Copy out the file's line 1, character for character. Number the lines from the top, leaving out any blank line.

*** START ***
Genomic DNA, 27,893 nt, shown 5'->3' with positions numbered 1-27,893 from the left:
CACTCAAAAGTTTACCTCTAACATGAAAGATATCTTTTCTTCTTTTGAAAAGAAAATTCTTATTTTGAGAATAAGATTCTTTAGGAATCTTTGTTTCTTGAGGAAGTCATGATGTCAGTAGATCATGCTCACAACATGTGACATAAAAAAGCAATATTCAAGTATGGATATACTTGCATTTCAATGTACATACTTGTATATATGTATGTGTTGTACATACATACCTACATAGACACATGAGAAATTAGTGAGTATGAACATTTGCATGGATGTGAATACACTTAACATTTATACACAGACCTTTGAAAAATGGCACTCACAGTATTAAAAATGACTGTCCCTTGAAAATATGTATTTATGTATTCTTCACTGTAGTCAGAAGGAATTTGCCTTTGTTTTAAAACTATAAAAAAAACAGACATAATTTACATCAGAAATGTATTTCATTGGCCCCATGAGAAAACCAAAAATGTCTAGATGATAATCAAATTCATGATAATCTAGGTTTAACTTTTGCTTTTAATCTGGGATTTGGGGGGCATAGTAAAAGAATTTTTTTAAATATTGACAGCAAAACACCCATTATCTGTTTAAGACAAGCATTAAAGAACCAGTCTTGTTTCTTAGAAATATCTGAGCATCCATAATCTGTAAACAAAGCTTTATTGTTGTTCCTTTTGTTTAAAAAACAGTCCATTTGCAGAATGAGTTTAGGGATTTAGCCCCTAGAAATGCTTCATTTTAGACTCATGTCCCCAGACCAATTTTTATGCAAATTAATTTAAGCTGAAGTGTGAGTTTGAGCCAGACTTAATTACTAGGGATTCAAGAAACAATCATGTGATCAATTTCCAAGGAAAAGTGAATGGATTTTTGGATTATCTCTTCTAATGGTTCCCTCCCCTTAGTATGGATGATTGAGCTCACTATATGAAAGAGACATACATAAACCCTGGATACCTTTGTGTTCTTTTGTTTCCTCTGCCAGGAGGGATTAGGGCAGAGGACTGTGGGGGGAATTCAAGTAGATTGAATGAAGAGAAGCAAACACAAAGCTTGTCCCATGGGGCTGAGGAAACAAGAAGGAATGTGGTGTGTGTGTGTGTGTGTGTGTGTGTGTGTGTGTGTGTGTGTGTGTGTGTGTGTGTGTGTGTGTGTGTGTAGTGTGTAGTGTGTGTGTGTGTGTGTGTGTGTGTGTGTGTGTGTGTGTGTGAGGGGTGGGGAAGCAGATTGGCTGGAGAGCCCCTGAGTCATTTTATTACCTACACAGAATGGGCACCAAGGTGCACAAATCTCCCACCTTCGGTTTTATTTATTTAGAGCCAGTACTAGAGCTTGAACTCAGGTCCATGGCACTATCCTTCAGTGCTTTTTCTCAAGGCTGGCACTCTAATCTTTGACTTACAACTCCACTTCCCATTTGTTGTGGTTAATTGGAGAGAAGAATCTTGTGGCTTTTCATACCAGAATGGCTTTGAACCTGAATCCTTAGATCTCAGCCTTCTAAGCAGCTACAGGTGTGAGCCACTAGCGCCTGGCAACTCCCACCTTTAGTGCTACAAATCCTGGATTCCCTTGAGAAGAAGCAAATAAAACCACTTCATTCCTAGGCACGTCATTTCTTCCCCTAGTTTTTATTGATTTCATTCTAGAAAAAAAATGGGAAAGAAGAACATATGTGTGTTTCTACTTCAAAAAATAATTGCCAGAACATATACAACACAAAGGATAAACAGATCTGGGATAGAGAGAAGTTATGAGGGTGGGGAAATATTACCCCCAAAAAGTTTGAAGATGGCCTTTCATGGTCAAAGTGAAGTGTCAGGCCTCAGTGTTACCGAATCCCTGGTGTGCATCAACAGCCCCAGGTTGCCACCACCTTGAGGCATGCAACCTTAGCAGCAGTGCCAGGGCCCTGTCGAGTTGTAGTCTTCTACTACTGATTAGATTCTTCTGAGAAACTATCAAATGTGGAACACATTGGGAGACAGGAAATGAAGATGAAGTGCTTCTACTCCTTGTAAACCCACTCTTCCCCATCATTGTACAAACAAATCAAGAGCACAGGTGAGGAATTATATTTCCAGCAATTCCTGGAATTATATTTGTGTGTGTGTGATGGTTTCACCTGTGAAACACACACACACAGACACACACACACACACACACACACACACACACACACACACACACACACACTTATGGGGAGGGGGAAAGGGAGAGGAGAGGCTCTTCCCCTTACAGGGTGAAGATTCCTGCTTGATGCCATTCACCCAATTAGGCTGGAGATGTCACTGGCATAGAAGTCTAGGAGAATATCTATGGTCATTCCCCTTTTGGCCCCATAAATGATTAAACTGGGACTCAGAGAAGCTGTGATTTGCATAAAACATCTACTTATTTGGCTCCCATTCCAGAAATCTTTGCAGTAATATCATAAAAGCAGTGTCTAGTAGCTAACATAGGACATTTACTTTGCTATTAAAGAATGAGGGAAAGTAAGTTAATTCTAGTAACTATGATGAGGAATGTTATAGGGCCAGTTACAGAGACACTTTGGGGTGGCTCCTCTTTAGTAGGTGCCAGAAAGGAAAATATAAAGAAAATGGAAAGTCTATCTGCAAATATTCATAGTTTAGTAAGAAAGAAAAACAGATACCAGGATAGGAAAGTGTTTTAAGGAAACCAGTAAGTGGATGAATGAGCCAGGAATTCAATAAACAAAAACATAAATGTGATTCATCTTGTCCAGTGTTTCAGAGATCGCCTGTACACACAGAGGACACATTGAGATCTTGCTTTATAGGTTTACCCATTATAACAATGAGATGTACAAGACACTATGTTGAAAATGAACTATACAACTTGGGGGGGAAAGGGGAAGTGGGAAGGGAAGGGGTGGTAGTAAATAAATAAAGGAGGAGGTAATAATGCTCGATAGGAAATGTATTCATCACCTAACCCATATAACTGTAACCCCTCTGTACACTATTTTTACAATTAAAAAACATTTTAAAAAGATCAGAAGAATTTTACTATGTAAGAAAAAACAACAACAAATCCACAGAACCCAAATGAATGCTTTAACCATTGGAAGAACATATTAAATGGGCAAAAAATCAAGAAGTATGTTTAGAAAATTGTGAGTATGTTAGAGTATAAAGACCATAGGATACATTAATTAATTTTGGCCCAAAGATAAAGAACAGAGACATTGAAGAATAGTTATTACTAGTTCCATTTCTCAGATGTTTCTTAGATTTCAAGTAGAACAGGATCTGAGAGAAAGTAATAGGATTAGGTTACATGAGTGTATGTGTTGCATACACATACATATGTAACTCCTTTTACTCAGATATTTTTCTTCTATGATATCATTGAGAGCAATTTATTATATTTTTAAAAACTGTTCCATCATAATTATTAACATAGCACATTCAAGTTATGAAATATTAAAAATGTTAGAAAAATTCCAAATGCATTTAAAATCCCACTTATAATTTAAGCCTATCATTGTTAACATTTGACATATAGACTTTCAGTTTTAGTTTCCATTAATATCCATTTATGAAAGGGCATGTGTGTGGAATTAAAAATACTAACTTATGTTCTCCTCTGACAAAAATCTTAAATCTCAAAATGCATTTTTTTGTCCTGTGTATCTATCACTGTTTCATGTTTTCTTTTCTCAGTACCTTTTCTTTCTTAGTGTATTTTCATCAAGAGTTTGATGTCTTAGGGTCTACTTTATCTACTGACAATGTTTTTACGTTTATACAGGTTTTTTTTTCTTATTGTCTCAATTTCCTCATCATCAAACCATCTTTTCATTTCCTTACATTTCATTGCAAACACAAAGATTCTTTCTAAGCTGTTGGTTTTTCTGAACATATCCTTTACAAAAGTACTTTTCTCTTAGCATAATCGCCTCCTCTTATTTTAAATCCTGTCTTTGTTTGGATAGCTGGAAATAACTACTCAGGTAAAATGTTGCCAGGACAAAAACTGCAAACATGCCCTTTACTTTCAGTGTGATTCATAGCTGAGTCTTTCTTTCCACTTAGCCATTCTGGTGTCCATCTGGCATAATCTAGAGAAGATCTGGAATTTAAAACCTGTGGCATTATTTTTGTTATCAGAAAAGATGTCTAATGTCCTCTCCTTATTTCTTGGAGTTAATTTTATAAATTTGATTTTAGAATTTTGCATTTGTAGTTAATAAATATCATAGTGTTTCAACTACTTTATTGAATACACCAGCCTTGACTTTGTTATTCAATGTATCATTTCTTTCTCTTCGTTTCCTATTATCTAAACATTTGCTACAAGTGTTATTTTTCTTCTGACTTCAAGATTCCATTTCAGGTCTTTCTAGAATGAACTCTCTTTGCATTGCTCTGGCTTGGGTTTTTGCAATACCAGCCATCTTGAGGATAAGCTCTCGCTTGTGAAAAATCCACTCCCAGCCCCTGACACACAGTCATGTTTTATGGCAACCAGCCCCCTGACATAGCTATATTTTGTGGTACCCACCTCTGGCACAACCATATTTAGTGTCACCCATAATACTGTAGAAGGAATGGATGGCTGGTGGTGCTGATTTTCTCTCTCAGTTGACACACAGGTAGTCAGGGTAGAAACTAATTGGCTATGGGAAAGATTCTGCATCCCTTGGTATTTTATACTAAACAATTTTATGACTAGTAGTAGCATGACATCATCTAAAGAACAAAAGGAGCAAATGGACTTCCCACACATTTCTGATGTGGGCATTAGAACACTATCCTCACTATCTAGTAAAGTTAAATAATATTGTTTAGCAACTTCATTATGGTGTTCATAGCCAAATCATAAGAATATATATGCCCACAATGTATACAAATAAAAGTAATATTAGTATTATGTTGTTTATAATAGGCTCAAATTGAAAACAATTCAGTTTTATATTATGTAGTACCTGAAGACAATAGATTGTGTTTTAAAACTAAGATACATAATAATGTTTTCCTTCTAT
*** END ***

Genomic DNA, 27,893 nt, shown 5'->3' with positions numbered 1-27,893 from the left: